Specific carotenoid intake is inversely associated with the risk of breast cancer among Chinese women.
This case-control study examined the relationship between the intake of carotenoids (alpha-, beta-carotene, beta-cryptoxanthin and lutein/zeaxanthin) and the risk of developing breast cancer. The study involved some 561 breast cancer patients and 561 healthy women. Data collection on the nutrient intake of the participants took place via a validated questionnaire. The observation period was 5 years. The results showed that an increased intake of carotenoids in the diet resulted in a decreased risk of breast cancer. Of the micronutrients examined, the carotenoids beta-carotene showed the best protective function. The group of study participants with the highest beta-carotene intake had a reduced risk of breast cancer of more than half in relation to the group with the lowest intake. Further details can be found in the study.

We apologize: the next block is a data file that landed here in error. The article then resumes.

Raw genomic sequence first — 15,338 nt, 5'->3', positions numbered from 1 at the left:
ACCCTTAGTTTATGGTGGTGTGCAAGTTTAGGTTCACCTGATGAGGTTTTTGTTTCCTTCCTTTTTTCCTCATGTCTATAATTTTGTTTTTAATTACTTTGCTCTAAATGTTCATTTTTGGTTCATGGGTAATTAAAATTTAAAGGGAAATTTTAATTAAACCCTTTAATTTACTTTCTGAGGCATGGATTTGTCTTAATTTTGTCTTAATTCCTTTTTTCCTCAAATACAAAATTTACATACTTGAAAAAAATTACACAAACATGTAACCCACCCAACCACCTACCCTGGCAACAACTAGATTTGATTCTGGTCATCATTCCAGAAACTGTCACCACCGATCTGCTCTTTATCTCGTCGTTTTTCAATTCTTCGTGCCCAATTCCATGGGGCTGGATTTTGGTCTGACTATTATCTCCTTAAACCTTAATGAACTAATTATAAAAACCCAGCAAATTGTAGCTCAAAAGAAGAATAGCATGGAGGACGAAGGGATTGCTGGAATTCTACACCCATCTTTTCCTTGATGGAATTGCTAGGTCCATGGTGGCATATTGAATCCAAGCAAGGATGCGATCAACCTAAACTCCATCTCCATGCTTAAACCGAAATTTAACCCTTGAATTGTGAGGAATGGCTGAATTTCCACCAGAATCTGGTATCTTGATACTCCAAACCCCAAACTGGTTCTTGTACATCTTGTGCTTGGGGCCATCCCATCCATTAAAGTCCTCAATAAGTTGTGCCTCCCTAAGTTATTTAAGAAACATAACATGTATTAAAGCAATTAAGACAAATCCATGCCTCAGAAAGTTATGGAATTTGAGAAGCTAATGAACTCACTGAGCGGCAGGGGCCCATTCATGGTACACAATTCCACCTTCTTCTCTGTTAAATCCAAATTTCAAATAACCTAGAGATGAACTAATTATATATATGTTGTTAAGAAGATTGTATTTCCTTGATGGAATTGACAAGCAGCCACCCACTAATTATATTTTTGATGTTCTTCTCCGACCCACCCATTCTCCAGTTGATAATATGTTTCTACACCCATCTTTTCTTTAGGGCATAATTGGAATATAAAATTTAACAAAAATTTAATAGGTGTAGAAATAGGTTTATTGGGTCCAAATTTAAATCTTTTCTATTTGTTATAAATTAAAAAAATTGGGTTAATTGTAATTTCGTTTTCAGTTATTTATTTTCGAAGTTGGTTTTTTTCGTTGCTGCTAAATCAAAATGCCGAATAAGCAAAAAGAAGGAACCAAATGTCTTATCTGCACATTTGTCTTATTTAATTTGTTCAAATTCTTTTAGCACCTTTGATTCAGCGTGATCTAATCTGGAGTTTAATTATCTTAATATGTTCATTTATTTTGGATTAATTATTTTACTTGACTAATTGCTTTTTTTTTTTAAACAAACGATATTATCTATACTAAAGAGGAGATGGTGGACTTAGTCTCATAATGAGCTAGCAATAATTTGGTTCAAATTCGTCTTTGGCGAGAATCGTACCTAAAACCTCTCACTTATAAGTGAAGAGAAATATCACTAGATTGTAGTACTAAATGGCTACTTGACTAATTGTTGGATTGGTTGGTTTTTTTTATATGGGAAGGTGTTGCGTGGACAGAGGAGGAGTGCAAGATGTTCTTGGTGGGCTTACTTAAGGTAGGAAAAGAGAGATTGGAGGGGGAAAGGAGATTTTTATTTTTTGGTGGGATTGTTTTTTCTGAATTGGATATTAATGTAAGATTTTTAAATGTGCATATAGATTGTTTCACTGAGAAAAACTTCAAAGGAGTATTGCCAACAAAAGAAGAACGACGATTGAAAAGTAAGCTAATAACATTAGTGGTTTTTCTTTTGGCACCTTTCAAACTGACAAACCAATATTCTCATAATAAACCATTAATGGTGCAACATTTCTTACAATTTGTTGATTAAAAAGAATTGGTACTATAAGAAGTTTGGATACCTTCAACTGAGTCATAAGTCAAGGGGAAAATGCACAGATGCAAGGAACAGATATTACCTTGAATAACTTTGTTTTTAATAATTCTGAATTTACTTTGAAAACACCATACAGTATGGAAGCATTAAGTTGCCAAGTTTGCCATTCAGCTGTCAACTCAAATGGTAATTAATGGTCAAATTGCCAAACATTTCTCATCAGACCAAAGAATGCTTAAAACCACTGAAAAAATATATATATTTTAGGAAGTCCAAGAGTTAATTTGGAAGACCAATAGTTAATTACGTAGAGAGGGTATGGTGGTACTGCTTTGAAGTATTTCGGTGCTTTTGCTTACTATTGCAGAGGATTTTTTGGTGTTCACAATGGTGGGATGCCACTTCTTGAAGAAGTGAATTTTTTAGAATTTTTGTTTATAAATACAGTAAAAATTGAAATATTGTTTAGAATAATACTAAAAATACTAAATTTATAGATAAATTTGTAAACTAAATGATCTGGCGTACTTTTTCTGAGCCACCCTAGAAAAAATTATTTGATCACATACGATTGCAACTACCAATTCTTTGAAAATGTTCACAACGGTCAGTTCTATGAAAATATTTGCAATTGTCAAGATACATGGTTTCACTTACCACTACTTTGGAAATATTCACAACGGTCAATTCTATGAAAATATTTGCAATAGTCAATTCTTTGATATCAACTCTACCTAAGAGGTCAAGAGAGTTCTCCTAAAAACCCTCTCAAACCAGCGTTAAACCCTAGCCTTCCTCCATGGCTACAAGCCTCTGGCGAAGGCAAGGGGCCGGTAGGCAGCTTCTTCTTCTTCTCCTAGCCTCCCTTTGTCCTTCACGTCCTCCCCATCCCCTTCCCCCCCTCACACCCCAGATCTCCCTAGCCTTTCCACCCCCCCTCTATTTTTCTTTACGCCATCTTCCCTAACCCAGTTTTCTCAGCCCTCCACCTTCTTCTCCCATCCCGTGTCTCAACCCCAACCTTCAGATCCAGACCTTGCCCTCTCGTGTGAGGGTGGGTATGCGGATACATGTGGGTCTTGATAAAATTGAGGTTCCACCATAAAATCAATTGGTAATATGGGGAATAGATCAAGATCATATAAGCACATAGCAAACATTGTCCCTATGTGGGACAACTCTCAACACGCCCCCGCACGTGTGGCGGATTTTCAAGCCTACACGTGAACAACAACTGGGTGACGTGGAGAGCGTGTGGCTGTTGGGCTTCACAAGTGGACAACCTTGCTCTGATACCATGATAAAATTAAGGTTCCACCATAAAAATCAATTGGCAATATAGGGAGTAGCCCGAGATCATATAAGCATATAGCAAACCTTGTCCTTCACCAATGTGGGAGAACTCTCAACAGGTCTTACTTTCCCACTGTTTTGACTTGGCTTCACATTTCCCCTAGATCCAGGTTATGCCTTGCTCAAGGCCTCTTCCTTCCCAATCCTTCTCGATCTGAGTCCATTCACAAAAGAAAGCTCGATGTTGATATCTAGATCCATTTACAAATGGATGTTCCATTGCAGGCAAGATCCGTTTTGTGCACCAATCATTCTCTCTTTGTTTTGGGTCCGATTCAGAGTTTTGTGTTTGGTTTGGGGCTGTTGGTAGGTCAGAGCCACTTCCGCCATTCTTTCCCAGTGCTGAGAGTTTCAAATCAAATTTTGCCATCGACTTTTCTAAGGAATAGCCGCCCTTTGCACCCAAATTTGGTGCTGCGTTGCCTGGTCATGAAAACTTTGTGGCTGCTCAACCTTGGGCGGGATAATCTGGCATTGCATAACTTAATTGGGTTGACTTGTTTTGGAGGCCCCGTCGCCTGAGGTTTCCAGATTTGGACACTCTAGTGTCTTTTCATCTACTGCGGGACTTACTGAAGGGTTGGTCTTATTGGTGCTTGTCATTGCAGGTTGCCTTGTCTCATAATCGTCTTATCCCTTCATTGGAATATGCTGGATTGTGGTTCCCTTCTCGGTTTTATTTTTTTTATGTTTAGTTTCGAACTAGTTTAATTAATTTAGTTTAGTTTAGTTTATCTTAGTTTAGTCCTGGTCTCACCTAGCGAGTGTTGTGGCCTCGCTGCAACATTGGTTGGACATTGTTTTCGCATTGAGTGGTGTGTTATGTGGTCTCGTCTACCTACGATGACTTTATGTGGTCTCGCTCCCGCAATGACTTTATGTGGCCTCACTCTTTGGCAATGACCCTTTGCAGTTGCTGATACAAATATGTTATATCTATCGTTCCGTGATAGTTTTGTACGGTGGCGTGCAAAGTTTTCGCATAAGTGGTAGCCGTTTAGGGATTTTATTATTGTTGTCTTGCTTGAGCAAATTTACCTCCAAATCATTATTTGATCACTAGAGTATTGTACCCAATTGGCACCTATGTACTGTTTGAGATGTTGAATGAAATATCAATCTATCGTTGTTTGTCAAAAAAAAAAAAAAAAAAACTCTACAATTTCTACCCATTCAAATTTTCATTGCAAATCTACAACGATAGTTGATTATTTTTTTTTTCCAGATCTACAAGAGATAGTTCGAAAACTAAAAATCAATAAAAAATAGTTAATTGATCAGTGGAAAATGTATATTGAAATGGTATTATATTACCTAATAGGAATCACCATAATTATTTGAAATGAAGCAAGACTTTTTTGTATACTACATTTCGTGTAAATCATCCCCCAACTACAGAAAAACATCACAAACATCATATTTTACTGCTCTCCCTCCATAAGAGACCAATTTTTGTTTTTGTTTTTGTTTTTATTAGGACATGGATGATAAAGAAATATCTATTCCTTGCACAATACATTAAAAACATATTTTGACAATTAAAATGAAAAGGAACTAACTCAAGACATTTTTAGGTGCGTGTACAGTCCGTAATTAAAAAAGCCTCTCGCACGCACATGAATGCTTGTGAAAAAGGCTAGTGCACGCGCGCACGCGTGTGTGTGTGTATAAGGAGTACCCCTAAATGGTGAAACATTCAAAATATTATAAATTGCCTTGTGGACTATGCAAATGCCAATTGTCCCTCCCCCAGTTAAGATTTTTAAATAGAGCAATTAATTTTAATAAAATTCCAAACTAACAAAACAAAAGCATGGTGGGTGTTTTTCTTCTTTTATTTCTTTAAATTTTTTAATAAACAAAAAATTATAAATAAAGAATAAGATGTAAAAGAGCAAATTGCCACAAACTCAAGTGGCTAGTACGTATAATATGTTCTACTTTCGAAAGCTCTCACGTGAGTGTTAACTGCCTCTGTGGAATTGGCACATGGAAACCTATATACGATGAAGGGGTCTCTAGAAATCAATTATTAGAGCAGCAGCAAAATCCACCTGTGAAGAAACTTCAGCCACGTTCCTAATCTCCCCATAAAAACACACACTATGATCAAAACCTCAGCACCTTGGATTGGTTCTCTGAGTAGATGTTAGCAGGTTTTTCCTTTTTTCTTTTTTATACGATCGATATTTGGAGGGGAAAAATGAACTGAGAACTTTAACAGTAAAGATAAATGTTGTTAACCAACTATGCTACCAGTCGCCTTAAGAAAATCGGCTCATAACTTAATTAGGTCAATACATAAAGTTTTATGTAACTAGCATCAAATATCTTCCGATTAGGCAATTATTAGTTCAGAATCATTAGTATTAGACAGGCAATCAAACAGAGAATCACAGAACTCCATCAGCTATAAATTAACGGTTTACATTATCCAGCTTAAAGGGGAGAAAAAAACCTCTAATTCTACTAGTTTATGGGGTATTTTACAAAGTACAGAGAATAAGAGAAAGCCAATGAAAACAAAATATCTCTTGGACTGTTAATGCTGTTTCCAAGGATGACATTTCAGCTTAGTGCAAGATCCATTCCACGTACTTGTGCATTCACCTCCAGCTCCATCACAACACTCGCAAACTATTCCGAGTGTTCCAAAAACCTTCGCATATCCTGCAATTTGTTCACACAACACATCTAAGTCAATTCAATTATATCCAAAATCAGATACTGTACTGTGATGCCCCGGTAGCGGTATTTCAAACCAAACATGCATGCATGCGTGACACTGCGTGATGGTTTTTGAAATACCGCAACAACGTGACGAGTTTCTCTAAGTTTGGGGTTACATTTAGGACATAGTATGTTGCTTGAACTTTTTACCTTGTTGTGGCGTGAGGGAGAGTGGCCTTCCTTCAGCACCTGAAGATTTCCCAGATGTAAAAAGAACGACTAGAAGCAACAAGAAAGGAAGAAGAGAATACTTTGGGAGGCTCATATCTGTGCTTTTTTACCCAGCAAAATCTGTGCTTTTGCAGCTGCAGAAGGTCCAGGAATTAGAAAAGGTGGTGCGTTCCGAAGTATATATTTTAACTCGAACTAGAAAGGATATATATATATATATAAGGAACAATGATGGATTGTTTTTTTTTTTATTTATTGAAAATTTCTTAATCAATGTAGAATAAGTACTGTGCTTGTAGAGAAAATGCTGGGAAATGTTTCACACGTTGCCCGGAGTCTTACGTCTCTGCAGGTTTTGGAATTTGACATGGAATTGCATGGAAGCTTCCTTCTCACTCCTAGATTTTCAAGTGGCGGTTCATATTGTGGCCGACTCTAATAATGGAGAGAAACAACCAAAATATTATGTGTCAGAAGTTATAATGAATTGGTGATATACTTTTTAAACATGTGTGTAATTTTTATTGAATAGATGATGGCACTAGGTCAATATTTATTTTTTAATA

Wang L, Li B, Pan MX, Mo XF, Chen YM, Zhang CX. Specific carotenoid intake is inversely associated with the risk of breast cancer among Chinese women. Br J Nutr. 2014 May;111(9):1686-95.